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PTSD

Marijuana-like compound could lead to first-ever medication for PTSD

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The life of an individual suffering from post-traumatic stress disorder (PTSD) is often a debilitating one, as patients are frequently plagued by intense nightmares, flashbacks and emotional instability.   

There are a number of psychotherapeutic treatments and cognitive behavioral therapy options to aid sufferers of PTSD, but these interventions are not always available to patients.  And while medications tend to be the first line of defense for these individuals, no pharmaceutical treatments have been developed yet to specifically target PTSD.

But now, new research may help dramatically change the course of treatment for PTSD patients.  In the first study of its kind, researchers at New York University Langone Medical Center have utilized brain imaging technology to highlight a connection between the number of cannabinoid receptors in the brain and PTSD.  Cannabinoid receptors, known as CB1 receptors, are activated in the brain when a person uses cannabis, which can lead to impaired memory and reduced anxiety.

The researchers’ findings pave the way for the development of the first every medication designed explicitly to treat trauma – something, they say, is desperately needed.

“The first line of treatment (for PTSD patients) is selective serotonin reuptake inhibitors, which is a class of medication generally used with good effects in people with depression,” lead author Dr. Alexander Neumeister, director of the molecular imaging program in the departments of psychiatry and radiology at NYU School of Medicine, told FoxNews.com.   “These medications do not really do the job for people with PTSD, so clinicians use anything else that is legally available on the market.  They often use different classes of medications developed for things like depression, schizophrenia, or bipolar disorder, and overall there’s consensus that these do not work.”

Affecting nearly 8 million Americans each year, PTSD is an anxiety disorder that is developed after an individual experiences a dangerous or painful life event – such as a sexual assault, a tragic accident, surviving an act of extreme violence or the experience of fighting in a war.  Of the 1.7 million American men and women in the military who have served in Iraq and Afghanistan, approximately 20 percent have been diagnosed with PTSD.

During the past decade, Neumeister and his team have studied the impact PTSD has on the brain’s physiology and have found that exposure to severe trauma can considerably alter how the brain functions.  With this knowledge in mind, the researchers decided to examine CB1 receptors in the brain due to a common trend observed among PTSD patients: Marijuana use.  In an attempt to cope with their symptoms, many PTSD patients end up using and abusing cannabis, which helps to temporarily relieve them of their incapacitating episodes.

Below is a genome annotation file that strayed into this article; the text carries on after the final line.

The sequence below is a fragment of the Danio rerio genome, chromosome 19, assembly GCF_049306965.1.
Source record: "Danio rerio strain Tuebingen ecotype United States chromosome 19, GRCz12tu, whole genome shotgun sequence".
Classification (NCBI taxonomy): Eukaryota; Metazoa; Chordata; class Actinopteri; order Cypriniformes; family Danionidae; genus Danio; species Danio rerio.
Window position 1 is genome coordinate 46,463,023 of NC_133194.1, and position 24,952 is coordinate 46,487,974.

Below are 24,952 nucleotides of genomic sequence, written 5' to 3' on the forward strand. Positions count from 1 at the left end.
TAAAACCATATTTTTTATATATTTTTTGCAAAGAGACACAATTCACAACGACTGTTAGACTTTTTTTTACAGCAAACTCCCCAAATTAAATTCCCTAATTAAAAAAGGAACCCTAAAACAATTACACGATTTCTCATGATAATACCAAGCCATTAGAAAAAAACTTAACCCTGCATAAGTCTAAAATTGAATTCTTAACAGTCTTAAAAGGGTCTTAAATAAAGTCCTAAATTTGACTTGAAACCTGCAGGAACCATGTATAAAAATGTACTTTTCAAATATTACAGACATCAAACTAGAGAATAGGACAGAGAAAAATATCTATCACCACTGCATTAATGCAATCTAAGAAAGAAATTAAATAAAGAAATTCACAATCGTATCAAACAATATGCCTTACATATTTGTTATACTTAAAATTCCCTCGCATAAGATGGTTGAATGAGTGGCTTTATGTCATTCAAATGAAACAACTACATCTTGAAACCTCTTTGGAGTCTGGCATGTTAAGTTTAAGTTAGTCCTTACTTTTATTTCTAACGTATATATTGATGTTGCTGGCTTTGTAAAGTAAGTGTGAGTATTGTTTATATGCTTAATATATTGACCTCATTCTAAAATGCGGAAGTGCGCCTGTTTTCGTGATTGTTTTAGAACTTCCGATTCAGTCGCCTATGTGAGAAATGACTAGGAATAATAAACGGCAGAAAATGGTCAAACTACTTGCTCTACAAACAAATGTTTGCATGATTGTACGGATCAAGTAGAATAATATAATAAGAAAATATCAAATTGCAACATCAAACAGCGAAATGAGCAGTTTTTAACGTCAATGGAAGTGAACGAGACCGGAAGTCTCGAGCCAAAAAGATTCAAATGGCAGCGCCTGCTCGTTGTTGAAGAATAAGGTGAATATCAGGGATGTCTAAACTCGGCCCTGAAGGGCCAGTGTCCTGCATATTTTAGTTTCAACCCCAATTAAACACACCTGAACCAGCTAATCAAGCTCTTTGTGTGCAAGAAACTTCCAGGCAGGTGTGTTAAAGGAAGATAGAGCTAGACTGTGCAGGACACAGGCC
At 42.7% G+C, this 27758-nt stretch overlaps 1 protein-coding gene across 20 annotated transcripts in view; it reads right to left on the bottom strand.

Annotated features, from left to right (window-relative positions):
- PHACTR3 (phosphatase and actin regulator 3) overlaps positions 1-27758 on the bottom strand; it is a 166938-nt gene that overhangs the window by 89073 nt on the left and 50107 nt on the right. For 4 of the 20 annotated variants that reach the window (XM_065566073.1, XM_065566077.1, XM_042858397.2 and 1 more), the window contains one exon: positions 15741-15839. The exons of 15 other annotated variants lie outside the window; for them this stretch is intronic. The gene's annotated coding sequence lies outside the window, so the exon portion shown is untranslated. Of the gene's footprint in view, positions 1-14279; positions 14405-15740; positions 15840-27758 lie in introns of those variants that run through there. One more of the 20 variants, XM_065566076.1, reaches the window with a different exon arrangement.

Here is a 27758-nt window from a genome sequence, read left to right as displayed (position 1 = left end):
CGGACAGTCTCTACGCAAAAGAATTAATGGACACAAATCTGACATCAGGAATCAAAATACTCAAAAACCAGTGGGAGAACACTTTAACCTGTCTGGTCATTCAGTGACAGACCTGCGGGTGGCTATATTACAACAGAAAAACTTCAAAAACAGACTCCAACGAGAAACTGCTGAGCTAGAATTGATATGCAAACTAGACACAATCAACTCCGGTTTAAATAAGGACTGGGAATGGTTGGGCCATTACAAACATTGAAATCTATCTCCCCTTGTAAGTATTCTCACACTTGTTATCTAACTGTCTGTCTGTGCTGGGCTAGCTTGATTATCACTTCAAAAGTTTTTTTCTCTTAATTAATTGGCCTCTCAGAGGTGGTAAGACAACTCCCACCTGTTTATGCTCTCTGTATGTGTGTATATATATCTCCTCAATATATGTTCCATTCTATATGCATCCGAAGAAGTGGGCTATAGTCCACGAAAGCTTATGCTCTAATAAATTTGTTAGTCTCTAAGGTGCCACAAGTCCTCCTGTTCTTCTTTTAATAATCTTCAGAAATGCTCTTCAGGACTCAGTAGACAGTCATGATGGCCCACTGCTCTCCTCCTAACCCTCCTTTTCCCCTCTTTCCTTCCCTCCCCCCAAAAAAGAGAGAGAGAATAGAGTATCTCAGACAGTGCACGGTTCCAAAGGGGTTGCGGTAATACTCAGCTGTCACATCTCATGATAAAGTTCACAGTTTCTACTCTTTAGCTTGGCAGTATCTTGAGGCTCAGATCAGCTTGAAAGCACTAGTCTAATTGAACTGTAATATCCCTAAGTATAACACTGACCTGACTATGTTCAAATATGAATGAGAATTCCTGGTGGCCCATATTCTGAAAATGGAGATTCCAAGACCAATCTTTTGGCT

According to Neumeister, PTSD patients often report that smoking marijuana works better for them than any other legal medication, leading the researchers to believe that the manipulation of CB1 receptors in the brain may have a beneficial impact on trauma symptoms.

“About 8 years ago, the first animal study was published showing that everybody has endogenous cannabinoids, or endocannabinoids, in the brain – meaning this substance is in the brain of every person,” Neumeister said, noting that endocannabinoids act like cannabis, binding to CB1 receptors to help extinguish traumatic memories. “Animal studies have suggested that increasing cannabinoids in the brain helps them to forget painful events and form new memories, so they start to learn to digest what they went through and get over it.  We thought this may be relevant to PTSD.”

To test this idea, the researchers performed positron emission tomography (PET) imaging on the brains of 60 participants who had been divided into three groups – those with PTSD, those with a history of trauma, but no PTSD, and those with no history of trauma or PTSD.  Each participant was injected with a harmless radioactive tracer, which was designed to travel to the CB1 receptors in the brain and illuminate them under the PET scan.

The images revealed what the researchers had expected.  The individuals with PTSD had higher levels of CB1 receptors in areas of the brain associated with fear and anxiety than the volunteers without PTSD.  Those with PTSD also had lower levels of the neurotransmitter anandamide, an endocannabinoid that binds to CB1.  Neumeister explained that lower levels of anandamide prompts the brain to compensate by increasing the number of CB1 receptors, resulting in an imbalanced endocannibinoid system.

Because CB1 receptors help regulate mood and anxiety, the scientists advised against creating medications to destroy them in the brain, as that would lead to depression.  Instead, Neumeister said their PTSD medication would rely on promoting CB1 equilibrium.

“We want to increase the concentration of these endocannabinoids,” Neumeister said.  “So we are currently working on the methods to do this, and we have developed a compound that is able to increase the concentration of endocannabioniods without attacking the receptors. It helps restore a normal balance of this chemical in the brains of those with PTSD.”
Neumeister claims the compound is very safe and does not come with the added health problems caused by chronic marijuana use.

“Very soon, we will be able to start clinical trial of this medication in people,” Neumeister said.  “It’s the first medication developed for people with PTSD, so I hope that it will open up a new generation of treatment for people.”

The study, funded by the National Institutes of Health, was published in the journal Molecular Psychiatry.